Leaf wetness is a key factor in the initiation and development of many plant diseases. Measurement of leaf wetness duration in turfgrass requires sensors that do not disrupt the canopy environment and are representative of leaf surfaces. Therefore, a small (5 mm head width) sensor was developed that can be inserted into grass blades with only minor modification of the canopy and can capture the spatial variability of leaf wetness. The sensor detected wetness onset and depletion in a tall fescue turf canopy in the field with an average error of less than 20 min when compared with a tactile method. The sensor indicated leaf wetness over 1 h before moisture was visible and detected wetness depletion 1 h after moisture was no longer visible, suggesting that the sensor is sensitive to microscopic water films. When the sensor was compared with a leaf latent heat flux model in tall fescue canopies, no significant differences between the two methods were found in detecting wetting and drying episodes and in measuring leaf wetness durations. However, the sensor was sufficiently sensitive to record 1 h later wetness depletion (P < 0.01) and 1 h longer periods of leaf wetness (P < 0.01) in a high plant density canopy as compared with a low-density canopy, whereas no significant differences in moisture conditions between the two canopies was found using the leaf latent heat flux model.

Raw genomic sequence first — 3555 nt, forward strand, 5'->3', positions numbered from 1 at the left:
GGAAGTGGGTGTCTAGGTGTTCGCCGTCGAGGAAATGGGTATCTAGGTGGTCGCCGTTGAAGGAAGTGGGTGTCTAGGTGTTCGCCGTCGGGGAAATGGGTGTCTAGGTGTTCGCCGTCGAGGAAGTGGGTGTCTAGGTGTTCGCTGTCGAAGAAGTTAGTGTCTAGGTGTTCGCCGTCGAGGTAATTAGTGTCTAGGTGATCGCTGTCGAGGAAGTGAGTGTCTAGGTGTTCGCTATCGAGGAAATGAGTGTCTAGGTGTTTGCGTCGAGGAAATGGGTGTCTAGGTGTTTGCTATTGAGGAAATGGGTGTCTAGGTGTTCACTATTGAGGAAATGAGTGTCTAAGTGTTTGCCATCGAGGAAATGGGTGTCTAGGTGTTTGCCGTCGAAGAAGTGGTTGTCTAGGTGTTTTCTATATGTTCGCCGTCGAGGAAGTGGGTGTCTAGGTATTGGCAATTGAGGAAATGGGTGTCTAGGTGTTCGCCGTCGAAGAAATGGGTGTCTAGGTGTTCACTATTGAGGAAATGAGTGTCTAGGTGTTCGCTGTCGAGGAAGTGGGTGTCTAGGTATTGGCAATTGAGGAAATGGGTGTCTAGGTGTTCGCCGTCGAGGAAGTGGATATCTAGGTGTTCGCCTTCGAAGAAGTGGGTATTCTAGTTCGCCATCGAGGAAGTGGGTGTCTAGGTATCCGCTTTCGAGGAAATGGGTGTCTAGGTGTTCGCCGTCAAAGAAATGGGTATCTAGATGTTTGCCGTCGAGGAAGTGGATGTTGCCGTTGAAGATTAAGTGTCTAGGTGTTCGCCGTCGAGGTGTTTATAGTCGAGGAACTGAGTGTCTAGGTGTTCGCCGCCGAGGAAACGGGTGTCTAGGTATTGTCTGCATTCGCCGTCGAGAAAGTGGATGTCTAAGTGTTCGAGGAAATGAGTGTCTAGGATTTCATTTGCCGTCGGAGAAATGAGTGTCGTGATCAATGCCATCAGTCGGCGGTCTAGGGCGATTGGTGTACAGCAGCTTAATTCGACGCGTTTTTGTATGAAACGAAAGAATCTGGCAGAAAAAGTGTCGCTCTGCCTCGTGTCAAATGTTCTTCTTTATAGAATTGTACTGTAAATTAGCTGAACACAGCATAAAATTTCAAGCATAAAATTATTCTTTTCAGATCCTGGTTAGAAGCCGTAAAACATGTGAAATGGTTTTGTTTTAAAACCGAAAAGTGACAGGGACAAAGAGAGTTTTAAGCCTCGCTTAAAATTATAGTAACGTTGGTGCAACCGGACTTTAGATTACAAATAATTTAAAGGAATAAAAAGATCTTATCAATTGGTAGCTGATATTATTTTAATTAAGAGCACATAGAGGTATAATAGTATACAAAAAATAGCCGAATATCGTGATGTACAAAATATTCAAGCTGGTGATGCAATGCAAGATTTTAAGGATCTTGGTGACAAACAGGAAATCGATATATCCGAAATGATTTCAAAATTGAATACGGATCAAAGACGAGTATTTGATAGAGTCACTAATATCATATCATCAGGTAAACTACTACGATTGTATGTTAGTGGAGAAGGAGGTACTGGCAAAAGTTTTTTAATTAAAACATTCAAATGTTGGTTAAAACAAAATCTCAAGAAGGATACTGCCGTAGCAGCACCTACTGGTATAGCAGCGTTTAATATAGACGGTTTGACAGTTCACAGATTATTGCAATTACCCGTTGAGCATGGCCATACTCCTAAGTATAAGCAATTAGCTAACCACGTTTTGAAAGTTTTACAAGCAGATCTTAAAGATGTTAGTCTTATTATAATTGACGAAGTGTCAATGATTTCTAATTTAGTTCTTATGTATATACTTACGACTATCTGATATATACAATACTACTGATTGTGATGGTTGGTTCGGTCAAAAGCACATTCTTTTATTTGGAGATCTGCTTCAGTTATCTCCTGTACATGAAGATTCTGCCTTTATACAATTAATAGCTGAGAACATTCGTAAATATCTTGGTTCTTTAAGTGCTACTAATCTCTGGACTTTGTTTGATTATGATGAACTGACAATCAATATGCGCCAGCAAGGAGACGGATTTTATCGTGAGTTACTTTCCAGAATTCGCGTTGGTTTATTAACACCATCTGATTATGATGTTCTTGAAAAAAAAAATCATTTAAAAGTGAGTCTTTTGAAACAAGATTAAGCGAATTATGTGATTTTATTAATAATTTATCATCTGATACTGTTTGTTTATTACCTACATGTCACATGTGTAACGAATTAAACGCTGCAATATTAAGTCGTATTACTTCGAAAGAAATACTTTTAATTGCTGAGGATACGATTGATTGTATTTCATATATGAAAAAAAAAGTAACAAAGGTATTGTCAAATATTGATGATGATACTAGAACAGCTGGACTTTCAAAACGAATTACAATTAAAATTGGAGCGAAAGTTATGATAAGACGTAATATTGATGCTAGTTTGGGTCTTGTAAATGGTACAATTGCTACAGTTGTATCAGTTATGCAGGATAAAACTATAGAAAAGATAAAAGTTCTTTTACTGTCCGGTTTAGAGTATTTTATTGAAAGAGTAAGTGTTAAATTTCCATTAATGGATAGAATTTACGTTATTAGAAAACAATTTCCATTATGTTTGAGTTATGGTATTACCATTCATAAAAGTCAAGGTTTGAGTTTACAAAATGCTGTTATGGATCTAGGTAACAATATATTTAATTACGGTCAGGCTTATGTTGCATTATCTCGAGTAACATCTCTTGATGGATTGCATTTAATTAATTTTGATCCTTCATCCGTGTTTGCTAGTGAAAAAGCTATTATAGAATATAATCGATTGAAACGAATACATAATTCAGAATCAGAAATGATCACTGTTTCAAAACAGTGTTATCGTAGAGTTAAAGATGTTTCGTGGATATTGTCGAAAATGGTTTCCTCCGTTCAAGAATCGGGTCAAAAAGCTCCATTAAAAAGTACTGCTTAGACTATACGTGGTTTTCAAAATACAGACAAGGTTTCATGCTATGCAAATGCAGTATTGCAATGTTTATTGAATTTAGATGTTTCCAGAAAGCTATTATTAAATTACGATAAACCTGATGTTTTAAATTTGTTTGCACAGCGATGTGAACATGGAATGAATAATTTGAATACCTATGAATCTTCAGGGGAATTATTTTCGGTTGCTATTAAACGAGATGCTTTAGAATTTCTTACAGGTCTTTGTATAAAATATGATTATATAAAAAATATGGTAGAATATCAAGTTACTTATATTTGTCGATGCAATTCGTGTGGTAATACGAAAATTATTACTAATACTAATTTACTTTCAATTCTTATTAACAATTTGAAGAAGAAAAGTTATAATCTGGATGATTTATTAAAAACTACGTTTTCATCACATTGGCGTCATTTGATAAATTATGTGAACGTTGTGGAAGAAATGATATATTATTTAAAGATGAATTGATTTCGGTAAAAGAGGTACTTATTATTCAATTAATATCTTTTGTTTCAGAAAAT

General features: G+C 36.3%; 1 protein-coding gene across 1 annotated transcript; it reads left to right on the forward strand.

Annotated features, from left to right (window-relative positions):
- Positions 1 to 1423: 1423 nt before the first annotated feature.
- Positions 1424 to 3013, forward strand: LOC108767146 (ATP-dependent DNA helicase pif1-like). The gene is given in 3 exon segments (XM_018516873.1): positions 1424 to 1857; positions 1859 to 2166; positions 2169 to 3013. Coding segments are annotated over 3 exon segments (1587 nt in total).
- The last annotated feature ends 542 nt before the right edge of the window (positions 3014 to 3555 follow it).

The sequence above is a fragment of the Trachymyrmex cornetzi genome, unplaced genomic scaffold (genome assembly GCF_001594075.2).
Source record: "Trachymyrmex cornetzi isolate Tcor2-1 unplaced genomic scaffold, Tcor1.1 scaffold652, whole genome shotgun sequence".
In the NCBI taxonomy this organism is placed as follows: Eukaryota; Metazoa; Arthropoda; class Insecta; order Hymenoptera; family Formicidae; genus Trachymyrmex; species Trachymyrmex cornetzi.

ASJC Scopus subject areas
- Global and Planetary Change
- Agronomy and Crop Science
- Atmospheric Science
A site-specific sensor for measuring leaf wetness duration within turfgrass canopies. / Giesler, Loren J.; Horst, Garald L.; Yuen, Gary Y.In: Agricultural and Forest Meteorology, Vol. 81, No. 1-2, 09.1996, p. 145-156.
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